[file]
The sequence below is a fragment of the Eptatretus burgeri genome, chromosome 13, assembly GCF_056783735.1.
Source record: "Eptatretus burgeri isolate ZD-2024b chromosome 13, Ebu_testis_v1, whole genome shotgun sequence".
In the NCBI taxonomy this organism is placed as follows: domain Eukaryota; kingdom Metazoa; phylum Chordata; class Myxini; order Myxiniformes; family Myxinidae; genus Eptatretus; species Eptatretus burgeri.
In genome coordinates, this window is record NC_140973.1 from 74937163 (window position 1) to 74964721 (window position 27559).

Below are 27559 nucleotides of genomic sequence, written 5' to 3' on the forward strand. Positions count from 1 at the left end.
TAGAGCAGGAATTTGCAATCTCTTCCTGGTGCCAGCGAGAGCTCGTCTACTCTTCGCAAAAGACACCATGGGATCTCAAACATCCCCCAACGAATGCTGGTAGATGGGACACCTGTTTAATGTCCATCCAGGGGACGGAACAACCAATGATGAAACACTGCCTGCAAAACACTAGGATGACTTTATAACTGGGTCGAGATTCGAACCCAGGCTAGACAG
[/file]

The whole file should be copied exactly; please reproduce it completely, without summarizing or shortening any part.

The sequence below is a fragment of the Eptatretus burgeri genome, chromosome 13, assembly GCF_056783735.1.
Source record: "Eptatretus burgeri isolate ZD-2024b chromosome 13, Ebu_testis_v1, whole genome shotgun sequence".
In the NCBI taxonomy this organism is placed as follows: domain Eukaryota; kingdom Metazoa; phylum Chordata; class Myxini; order Myxiniformes; family Myxinidae; genus Eptatretus; species Eptatretus burgeri.
In genome coordinates, this window is record NC_140973.1 from 74937163 (window position 1) to 74964721 (window position 27559).

Below are 27559 nucleotides of genomic sequence, written 5' to 3' on the forward strand. Positions count from 1 at the left end.
TAGAGCAGGAATTTGCAATCTCTTCCTGGTGCCAGCGAGAGCTCGTCTACTCTTCGCAAAAGACACCATGGGATCTCAAACATCCCCCAACGAATGCTGGTAGATGGGACACCTGTTTAATGTCCATCCAGGGGACGGAACAACCAATGATGAAACACTGCCTGCAAAACACTAGGATGACTTTATAACTGGGTCGAGATTCGAACCCAGGCTAGACAG